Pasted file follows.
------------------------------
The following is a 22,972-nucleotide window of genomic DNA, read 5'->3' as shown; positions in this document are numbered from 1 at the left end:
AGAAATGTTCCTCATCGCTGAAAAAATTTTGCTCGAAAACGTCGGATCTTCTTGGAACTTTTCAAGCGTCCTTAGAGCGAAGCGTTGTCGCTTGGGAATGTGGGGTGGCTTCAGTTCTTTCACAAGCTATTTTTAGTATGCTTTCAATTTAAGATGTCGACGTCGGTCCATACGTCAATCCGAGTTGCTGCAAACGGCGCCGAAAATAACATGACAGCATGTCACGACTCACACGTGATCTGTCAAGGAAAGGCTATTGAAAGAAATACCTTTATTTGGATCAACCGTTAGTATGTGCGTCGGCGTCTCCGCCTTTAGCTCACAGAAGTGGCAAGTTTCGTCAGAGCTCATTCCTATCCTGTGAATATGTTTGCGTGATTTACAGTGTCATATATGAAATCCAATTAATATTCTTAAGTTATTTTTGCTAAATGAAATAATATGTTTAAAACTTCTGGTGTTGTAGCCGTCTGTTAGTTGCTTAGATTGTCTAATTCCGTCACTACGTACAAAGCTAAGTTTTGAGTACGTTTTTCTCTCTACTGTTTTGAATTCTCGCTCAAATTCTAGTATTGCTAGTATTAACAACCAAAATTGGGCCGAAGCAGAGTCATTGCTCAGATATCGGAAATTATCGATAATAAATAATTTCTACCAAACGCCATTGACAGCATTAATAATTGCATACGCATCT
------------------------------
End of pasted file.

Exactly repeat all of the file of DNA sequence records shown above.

The following is a 22,972-nucleotide window of genomic DNA, read 5'->3' as shown; positions in this document are numbered from 1 at the left end:
AGAAATGTTCCTCATCGCTGAAAAAATTTTGCTCGAAAACGTCGGATCTTCTTGGAACTTTTCAAGCGTCCTTAGAGCGAAGCGTTGTCGCTTGGGAATGTGGGGTGGCTTCAGTTCTTTCACAAGCTATTTTTAGTATGCTTTCAATTTAAGATGTCGACGTCGGTCCATACGTCAATCCGAGTTGCTGCAAACGGCGCCGAAAATAACATGACAGCATGTCACGACTCACACGTGATCTGTCAAGGAAAGGCTATTGAAAGAAATACCTTTATTTGGATCAACCGTTAGTATGTGCGTCGGCGTCTCCGCCTTTAGCTCACAGAAGTGGCAAGTTTCGTCAGAGCTCATTCCTATCCTGTGAATATGTTTGCGTGATTTACAGTGTCATATATGAAATCCAATTAATATTCTTAAGTTATTTTTGCTAAATGAAATAATATGTTTAAAACTTCTGGTGTTGTAGCCGTCTGTTAGTTGCTTAGATTGTCTAATTCCGTCACTACGTACAAAGCTAAGTTTTGAGTACGTTTTTCTCTCTACTGTTTTGAATTCTCGCTCAAATTCTAGTATTGCTAGTATTAACAACCAAAATTGGGCCGAAGCAGAGTCATTGCTCAGATATCGGAAATTATCGATAATAAATAATTTCTACCAAACGCCATTGACAGCATTAATAATTGCATACGCATCT